Now, I certainly don't want you to think that every day I go into Room 213 with a perfectly planned lesson that has every student engaged and excited about learning. The reality is that some days I fly by the seat of my pants. Some days the lessons aren't great, and they flop.  But, some days, the magic happens, and it's almost always when I've planned a lesson with intention.

What do I mean by that? Well, there are things I've learned over my two decades in the classroom that I know work. Some of these things have come from my own reading and research, or from the professional development I've received. Most, however, have come from experience, from my day-to-day observation of teenagers and how they learn. So, when I plan with intention, I keep the following things in mind:

1. I need to have a clear PURPOSE and a clear path to get there: 
When I begin my lesson planning, I ask myself: why do I need to teach this and, more importantly, why do my students need to learn it? If I'm delivering content, is there a reason beyond the content itself? Is the information just filler, or will they need to use it to for some higher order thinking? Let me give you an example: when I introduce Macbeth, I spend some time talking about the Jacobean belief in The Divine Right of Kings.  This is not just to give them a history lesson, or something I can test them on later, but so they can use their understanding of the concept to evaluate how Shakespeare emphasizes it in the play. They need the facts to do the analysis.  If I decide that the facts are indeed filler, I'll change my tack, and move onto something else.

If I'm giving my students something to read, I consider if it's just for enjoyment or to gauge comprehension. Or, am I using the text as a tool to teach a skill? If I'm teaching them a skill, is there a purpose for them to learn it? Will I need to break it up in chunks and do some scaffolding? For example, if my end goal is to get my students to write a persuasive essay, then I will chunk up the skills they need to be able to write a good one. To teach them idea development, I will show them how other writer's develop their ideas and have them practice using different methods of doing so themselves.  If I want them to deliver a speech, we will chunk those skills up too, beginning with partner and small group discussions.

It's not just me who needs to understand the purpose of my lessons, though. The students need to know what their learning goal is; they need a target at which to aim. I also think they need to see how the skills they learn are relevant to their lives beyond the assessments they will do. This is so easy in an English class where we teach them to think critically and to communicate effectively -- it's not a stretch to show them how those skills will be very valuable in their own lives. Let's go back to the persuasive essay: when teaching them those skills, I'll often mention how important it is to be able to present organized, logical and well developed ideas when they're trying to persuade their parents to let them do something, or to make any kind of change in their world.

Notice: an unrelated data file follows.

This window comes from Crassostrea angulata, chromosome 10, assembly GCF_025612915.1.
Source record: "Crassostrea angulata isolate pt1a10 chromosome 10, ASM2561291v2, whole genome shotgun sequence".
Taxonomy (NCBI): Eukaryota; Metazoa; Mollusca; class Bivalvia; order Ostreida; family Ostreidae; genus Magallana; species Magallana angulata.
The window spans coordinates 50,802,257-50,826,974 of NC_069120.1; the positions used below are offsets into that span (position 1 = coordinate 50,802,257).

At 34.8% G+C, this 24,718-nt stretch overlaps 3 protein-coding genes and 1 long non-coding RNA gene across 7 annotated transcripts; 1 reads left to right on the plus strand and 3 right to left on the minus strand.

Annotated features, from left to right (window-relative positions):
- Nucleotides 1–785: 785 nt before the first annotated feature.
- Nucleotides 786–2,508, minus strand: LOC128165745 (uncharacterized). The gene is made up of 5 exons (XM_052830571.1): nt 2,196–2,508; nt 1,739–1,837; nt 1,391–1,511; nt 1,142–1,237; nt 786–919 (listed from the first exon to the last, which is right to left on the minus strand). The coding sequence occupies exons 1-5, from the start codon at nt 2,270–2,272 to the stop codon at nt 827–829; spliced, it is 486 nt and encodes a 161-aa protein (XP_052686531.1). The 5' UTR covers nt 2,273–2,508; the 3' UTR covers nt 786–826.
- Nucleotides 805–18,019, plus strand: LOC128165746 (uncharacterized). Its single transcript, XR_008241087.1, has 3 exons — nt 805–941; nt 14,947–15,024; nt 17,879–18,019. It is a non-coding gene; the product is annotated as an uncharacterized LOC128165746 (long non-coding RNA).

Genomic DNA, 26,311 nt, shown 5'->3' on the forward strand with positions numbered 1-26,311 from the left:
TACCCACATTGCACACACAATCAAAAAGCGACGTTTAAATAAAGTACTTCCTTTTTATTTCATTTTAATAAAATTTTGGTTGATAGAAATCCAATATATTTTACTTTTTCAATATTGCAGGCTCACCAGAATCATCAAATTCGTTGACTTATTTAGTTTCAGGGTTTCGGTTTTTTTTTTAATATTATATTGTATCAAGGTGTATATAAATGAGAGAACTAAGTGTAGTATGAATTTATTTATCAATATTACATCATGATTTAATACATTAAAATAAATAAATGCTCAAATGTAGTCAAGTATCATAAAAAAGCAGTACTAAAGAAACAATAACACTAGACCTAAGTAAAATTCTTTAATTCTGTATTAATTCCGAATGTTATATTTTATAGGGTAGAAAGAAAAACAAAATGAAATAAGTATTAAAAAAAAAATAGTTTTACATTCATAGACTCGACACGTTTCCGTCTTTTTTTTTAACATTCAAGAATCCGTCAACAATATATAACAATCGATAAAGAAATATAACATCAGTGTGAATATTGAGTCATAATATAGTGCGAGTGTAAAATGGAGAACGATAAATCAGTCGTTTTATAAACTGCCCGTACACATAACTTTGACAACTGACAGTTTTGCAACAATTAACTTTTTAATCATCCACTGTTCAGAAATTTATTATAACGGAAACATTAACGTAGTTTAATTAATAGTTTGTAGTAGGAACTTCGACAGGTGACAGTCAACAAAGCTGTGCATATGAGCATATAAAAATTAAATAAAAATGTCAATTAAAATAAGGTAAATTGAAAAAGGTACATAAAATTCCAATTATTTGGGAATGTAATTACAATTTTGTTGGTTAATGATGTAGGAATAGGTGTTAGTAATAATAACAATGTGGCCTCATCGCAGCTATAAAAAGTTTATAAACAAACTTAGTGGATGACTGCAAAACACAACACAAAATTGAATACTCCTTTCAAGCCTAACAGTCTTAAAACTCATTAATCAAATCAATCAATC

Active versus passive learning
2. I need to ENGAGE all students in learning: 
There will always be a handful of students in our classes who will learn regardless of what we do, because they want to succeed. However, there's often a large number who are happy to fade into the background and do just what they have to to pass. I've never been very happy to let that happen in my room, so I purposely plan my lessons so more of them need to engage and be active in their learning.

This graphic is nothing new. I'm sure most of you have seen it before, but it's a great reminder of the way kids learn best. It also illustrates that the best learning happens when kids are actively doing something, rather than just sitting back and listening or watching. Those activities are not bad -- in fact they are sometimes very necessary. I just try to be mindful of the number of active versus passive minutes in my daily lessons. I might start with a quick lecture to give them necessary information, or I might use the first of class to demonstrate good writing in a mentor text and/or have them watch me model a close reading strategy. But then, they start doing all of the work.

I have a number of tricks and techniques that I draw on for active learning. One of my favourites is the turn and talk. I will pose a thinking question, have the kids do a quick write,  and then each kid will turn to a partner so they can share their ideas. I love this strategy because it requires all kids to think, not just the one or two who always raise their hands. Write-arounds work well for this too: group kids in fours, pose a question and have each kid answer it. They pass their answer to the kid not the right, who will expand on or challenge his/her answer. Repeat four times. You can find this strategy, and many others designed to elicit higher order thinking, in my Activities for Critical Thinking Bundle.